It’s a phone call most parents probably don’t plan to receive.
“I call her and said ‘Don’t freak out, Mom. I got bit by a shark’,” Bryce Albert tells FOX 4.
Dr. Lawrence Albert and his wife, Tracey, say their son has quite the sense of humor.
That’s why it was hard to believe him at first.
Albert says he knew something was up with his son.
“I thought he got a ticket. A speeding ticket,” Dr. Albert laughs.
But, he says he didn't expect to hear that his son was actually bitten by a shark.
Growing up in Naples, Bryce Albert has been swimming most of his life.
Last Thursday, a spring break trip to Juno Beach reminds us all that no one is immune to just what could lurk beneath the ocean’s surface.
During a windy day in the water, experts believe a black tip shark sunk its teeth into the Auburn University sophomore's arm.
He tells FOX 4 he originally thought a friend of his had kicked him under the water.
Bryce describes the pain as "being kicked by a cleat" and "a really bad Charlie horse".
He says it wasn't until he pulled his arm out of the water that he realized his tendons were visible.
The 20-year-old tells FOX 4 that a friend applied first aid - tying a tourniquet onto Bryce's arm.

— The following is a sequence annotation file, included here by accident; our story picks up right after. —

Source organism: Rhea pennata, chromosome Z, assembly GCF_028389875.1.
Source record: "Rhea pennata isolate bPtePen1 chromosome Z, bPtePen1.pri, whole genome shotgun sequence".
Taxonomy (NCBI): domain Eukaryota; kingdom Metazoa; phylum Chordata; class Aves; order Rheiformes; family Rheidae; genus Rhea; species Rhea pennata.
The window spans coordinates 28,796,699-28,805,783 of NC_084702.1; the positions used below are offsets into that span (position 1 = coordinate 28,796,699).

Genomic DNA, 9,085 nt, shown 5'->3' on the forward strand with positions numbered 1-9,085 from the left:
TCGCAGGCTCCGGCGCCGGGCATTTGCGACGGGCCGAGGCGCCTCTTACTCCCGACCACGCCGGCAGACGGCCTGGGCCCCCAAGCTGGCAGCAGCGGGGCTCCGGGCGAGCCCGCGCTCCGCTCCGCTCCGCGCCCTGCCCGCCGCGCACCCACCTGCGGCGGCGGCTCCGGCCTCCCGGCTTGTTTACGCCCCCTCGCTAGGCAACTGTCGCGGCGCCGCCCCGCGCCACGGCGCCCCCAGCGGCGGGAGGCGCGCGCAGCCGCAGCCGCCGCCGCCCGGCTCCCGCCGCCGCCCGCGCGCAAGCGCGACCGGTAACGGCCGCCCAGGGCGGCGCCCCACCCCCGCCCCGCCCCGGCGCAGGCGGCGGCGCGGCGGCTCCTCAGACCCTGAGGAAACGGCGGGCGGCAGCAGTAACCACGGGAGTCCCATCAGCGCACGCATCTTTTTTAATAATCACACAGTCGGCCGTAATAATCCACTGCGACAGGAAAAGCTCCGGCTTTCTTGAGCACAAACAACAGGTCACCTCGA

Bryce says that move could have ultimately led to saving his arm.
A nearby lifeguard applied further aide, and Bryce says his friends drove him to a hospital 25 minutes away.
As a medical professional, Dr. Albert says realizing his son wasn’t joking led to a flood of questions.
“How much damage did he have to his arm? Did he have nerve damage? Tendon damage?,” Dr. Albert recalls asking.
The shark bite is clearly intense.
But, Dr. Albert says Bryce’s lucky.
“It’s unbelievable that the shark didn’t bite right through that artery cause he could’ve bled out from it.”
After five nights, six days and a couple surgeries, Bryce’s stitched up and back at his parents’ home.
“This happened for a reason,” Bryce tells FOX 4.
He plans to use it for a greater good.
The Auburn University student says he’s going to continue sharing his story in an effort to inspire other people.
“To really influence other people to really cherish what life happens to bring to you,” Bryce Albert says.
Tracey Albert, Bryce’s mom, says her son’s attitude of resilience doesn’t surprise her.
“Even if he had lost his arm, he’d still be okay, he’d still (have) the same attitude that he has now, and we would, too,” she says.
The family’s goal now is to get Bryce back out on the waves.
“We want to get him back in the water, as soon as possible. That’s really important,” Tracey Albert says.
Bryce says he plans to go right back to where it all happened.
“I feel like once I do that, it’ll clear all of my fears and my head space.”
Bryce tells FOX 4 he's expected to regain full range of motion and mobility in his arm.